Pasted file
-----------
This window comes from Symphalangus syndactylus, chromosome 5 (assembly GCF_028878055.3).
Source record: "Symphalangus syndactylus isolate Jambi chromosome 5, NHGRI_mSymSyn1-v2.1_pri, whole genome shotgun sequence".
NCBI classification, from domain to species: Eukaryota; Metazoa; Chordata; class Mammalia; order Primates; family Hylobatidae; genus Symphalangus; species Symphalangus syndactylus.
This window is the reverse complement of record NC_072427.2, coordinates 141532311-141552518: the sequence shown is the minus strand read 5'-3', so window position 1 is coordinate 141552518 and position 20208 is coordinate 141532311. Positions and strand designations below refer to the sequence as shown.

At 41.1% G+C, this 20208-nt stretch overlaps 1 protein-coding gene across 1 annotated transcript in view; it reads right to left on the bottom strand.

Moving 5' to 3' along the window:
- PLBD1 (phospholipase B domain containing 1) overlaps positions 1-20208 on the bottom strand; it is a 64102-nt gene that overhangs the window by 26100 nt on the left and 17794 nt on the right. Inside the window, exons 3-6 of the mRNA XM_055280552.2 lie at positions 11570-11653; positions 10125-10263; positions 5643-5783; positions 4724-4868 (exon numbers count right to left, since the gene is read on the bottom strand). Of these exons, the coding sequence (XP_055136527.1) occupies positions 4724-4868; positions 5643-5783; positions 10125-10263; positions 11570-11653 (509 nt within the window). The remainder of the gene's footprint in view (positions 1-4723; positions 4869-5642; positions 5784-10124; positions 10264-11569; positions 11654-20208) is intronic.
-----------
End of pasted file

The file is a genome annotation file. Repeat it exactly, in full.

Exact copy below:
This window comes from Symphalangus syndactylus, chromosome 5 (assembly GCF_028878055.3).
Source record: "Symphalangus syndactylus isolate Jambi chromosome 5, NHGRI_mSymSyn1-v2.1_pri, whole genome shotgun sequence".
NCBI classification, from domain to species: Eukaryota; Metazoa; Chordata; class Mammalia; order Primates; family Hylobatidae; genus Symphalangus; species Symphalangus syndactylus.
This window is the reverse complement of record NC_072427.2, coordinates 141532311-141552518: the sequence shown is the minus strand read 5'-3', so window position 1 is coordinate 141552518 and position 20208 is coordinate 141532311. Positions and strand designations below refer to the sequence as shown.

At 41.1% G+C, this 20208-nt stretch overlaps 1 protein-coding gene across 1 annotated transcript in view; it reads right to left on the bottom strand.

Moving 5' to 3' along the window:
- PLBD1 (phospholipase B domain containing 1) overlaps positions 1-20208 on the bottom strand; it is a 64102-nt gene that overhangs the window by 26100 nt on the left and 17794 nt on the right. Inside the window, exons 3-6 of the mRNA XM_055280552.2 lie at positions 11570-11653; positions 10125-10263; positions 5643-5783; positions 4724-4868 (exon numbers count right to left, since the gene is read on the bottom strand). Of these exons, the coding sequence (XP_055136527.1) occupies positions 4724-4868; positions 5643-5783; positions 10125-10263; positions 11570-11653 (509 nt within the window). The remainder of the gene's footprint in view (positions 1-4723; positions 4869-5642; positions 5784-10124; positions 10264-11569; positions 11654-20208) is intronic.